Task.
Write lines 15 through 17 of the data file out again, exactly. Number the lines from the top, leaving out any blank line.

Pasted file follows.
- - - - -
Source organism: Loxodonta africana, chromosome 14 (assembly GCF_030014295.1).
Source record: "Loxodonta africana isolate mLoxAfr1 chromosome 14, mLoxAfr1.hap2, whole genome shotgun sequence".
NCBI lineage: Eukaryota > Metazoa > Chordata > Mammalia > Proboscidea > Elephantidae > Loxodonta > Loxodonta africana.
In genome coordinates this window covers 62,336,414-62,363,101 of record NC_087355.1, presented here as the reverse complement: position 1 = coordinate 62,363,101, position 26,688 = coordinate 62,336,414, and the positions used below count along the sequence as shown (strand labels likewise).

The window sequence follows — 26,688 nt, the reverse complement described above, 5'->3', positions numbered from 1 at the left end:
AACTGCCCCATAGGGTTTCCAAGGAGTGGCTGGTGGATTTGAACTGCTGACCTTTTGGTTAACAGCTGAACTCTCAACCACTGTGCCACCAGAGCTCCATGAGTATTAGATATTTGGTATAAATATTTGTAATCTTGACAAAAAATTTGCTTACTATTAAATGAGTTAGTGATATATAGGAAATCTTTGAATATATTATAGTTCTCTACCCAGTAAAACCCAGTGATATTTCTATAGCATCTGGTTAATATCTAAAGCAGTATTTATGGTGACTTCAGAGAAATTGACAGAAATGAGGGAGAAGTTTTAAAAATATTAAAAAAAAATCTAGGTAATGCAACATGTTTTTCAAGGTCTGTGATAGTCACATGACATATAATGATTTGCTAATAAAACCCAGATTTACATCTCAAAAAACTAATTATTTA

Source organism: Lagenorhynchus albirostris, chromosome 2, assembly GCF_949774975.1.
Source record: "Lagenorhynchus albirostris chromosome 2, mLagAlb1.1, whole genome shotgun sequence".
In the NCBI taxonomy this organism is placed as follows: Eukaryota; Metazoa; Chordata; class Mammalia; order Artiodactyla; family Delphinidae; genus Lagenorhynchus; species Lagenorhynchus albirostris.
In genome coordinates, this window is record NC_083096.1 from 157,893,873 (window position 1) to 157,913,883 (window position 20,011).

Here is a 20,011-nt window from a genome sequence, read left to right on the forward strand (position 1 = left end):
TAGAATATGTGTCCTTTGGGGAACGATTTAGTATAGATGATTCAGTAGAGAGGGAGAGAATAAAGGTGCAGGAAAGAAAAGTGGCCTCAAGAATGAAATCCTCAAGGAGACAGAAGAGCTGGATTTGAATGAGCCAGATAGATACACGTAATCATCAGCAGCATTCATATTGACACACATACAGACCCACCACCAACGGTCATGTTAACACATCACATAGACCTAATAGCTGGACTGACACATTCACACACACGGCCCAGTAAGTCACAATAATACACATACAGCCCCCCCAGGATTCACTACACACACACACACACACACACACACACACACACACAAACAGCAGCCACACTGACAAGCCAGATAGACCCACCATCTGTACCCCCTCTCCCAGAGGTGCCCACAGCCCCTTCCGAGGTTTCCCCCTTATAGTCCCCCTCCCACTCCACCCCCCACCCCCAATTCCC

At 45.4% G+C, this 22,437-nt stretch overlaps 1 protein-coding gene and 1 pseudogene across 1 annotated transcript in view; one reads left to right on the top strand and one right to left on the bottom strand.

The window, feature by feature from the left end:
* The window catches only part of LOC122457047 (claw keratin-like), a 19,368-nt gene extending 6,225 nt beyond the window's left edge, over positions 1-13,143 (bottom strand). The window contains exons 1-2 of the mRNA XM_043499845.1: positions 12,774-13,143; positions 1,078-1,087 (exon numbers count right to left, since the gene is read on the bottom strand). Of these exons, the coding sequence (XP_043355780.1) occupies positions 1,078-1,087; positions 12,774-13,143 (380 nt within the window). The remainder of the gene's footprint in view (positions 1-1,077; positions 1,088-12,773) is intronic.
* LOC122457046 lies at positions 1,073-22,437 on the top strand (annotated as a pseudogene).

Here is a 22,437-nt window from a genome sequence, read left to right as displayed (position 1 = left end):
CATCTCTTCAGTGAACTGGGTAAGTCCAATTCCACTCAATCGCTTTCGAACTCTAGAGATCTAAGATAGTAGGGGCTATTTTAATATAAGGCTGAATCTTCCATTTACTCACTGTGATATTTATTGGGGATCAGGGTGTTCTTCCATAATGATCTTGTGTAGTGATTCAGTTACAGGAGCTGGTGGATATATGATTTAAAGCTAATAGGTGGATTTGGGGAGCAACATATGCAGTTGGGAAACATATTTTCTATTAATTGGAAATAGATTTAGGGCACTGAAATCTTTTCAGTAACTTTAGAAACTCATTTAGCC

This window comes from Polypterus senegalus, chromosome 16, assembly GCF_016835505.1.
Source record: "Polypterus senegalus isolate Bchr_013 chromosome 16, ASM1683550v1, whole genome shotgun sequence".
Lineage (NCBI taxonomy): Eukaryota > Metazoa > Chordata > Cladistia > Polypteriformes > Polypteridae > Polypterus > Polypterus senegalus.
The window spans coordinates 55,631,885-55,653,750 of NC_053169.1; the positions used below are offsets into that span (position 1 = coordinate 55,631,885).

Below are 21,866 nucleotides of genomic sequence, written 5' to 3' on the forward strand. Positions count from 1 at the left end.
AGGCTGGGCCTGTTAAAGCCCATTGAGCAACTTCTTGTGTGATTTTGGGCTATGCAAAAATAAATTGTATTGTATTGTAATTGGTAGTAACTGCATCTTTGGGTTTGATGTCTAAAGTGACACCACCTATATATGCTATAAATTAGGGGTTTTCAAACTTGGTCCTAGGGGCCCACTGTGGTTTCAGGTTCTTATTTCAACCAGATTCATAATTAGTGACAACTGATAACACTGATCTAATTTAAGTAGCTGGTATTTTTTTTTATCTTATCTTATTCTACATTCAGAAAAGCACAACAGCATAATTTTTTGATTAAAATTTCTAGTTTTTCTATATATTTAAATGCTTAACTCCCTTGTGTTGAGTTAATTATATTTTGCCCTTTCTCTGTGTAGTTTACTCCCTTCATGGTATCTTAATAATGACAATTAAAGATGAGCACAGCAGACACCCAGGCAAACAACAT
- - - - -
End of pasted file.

* The window catches only part of LOC122457047 (claw keratin-like), a 19,368-nt gene extending 6,225 nt beyond the window's left edge, over positions 1-13,143 (bottom strand). The window contains exons 1-2 of the mRNA XM_043499845.1: positions 12,774-13,143; positions 1,078-1,087 (exon numbers count right to left, since the gene is read on the bottom strand). Of these exons, the coding sequence (XP_043355780.1) occupies positions 1,078-1,087; positions 12,774-13,143 (380 nt within the window). The remainder of the gene's footprint in view (positions 1-1,077; positions 1,088-12,773) is intronic.
* LOC122457046 lies at positions 1,073-22,437 on the top strand (annotated as a pseudogene).

Here is a 22,437-nt window from a genome sequence, read left to right as displayed (position 1 = left end):